Frankly, I enjoyed the Art Tatum Solo Masterpieces even more when the songs were restored to the original order of performance, Tatum wasn’t randomly playing songs but seemed like he was playing for an audience.

Tatum critics like Andre Hodeir are mere footnotes in jazz, if anything, destined to be forgotten.

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3 hours ago, Peter Friedman said:

I am guessing (no hard data here), that for the most part, those with large comprehensive  collections of Blue Note albums on their shelves are unlikely to have large collections of Creed Taylors CTI albums on their shelves. And vice-versa. A number of good friends of mine would serve as good examples.

 This is a generalization, and there will be some exceptions.

I'm one of the exceptions.  What I don't have is a large number of, say, Anthony Braxton or Lester Young albums on shelves.

2 hours ago, JSngry said:

Am I the only one who doesn't at all get Seawind? I take it that they're supposed to have been amazing, and Jerry Hey certainly has a most impressive resume, but the band itself? Not for me, thank you.

I don't get them either.  And I wanted to get them, tried a few times decades apart.

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13 minutes ago, JSngry said:

There have been very few true improvisors in this or any other music. That's some Romantic bullshit. 

There have been a lot more great interpreters of their various personal and collective vocabularies (and vocabularies they are, music at its highest level is both math and language, head and heart) and those interpretations do involve spontaneous inspirations.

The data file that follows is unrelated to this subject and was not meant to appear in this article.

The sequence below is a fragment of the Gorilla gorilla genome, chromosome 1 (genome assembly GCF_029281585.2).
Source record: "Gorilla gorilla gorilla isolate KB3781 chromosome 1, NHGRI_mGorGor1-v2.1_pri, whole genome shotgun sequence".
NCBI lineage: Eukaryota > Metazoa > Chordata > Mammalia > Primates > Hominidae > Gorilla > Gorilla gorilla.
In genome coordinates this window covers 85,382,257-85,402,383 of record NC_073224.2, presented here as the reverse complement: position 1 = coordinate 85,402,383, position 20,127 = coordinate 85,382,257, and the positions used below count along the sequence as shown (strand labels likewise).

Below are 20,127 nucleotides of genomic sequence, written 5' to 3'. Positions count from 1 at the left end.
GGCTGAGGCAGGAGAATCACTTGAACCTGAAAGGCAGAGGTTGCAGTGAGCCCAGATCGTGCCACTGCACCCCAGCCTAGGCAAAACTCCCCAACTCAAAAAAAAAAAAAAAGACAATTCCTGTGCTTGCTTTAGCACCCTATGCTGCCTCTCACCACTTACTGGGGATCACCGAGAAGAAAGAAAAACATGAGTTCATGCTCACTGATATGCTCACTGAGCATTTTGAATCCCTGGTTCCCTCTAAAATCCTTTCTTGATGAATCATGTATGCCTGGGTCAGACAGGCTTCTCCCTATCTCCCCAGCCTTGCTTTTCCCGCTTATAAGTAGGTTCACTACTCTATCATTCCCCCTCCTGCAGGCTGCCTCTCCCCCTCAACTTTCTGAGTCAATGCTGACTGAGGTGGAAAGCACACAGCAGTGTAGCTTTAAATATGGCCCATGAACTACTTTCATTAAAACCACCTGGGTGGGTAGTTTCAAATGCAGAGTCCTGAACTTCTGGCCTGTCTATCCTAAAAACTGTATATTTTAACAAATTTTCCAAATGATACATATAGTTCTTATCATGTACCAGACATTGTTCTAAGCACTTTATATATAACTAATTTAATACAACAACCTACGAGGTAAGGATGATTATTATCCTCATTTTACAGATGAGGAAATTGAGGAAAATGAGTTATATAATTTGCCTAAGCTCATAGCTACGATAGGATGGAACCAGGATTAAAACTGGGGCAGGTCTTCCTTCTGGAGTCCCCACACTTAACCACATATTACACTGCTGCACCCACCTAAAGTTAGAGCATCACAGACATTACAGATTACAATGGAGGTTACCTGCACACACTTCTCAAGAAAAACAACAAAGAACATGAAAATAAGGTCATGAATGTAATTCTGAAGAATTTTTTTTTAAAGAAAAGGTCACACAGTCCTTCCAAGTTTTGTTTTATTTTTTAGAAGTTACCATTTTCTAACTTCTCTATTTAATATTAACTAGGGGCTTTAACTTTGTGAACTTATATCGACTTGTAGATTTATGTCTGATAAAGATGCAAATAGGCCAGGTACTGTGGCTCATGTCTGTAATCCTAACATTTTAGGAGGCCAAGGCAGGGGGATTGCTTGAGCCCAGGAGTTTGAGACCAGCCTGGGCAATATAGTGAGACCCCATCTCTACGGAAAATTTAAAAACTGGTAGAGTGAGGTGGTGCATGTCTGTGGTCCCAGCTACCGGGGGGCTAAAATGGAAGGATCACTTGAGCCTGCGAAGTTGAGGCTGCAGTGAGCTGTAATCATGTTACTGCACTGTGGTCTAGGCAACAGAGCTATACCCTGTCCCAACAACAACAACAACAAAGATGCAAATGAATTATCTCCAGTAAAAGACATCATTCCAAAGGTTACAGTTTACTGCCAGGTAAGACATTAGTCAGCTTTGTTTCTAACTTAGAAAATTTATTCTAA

I wish people would stop confusing those two things, we could get rid of a lot of noise. 

I can listen to Johnny Hodges never play the same thing twice the same way every time and NEVER get tired of it. 

Yup.

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2 hours ago, JSngry said:

Freddie's records on Columbia were only sometimes uninspired, never awful, and in the case of The Love Connection, sone of his absolutely best playing on record.

'HIgh Energy' sounds good to me at this late date, and 'Gleam' is a really good live double LP.

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8 minutes ago, felser said:

I'm one of the exceptions.  

So am I.

10 minutes ago, Ken Dryden said:

Frankly, I enjoyed the Art Tatum Solo Masterpieces even more when the songs were restored to the original order of performance, Tatum wasn’t randomly playing songs but seemed like he was playing for an audience.

Tatum critics like Andre Hodeir are mere footnotes in jazz, if anything, destined to be forgotten.

Which edition has them in the correct order?  I have the Pablo box from the 1970s (after writing above that I avoided Pablo records).

I can forgive Andre Hodeir's criticisms because I love his music, especially Jazz et Jazz

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6 minutes ago, felser said:

I'm one of the exceptions.  What I don't have is a large number of, say, Anthony Braxton or Lester Young albums on shelves. 

And I am another exception in that I do. Of both.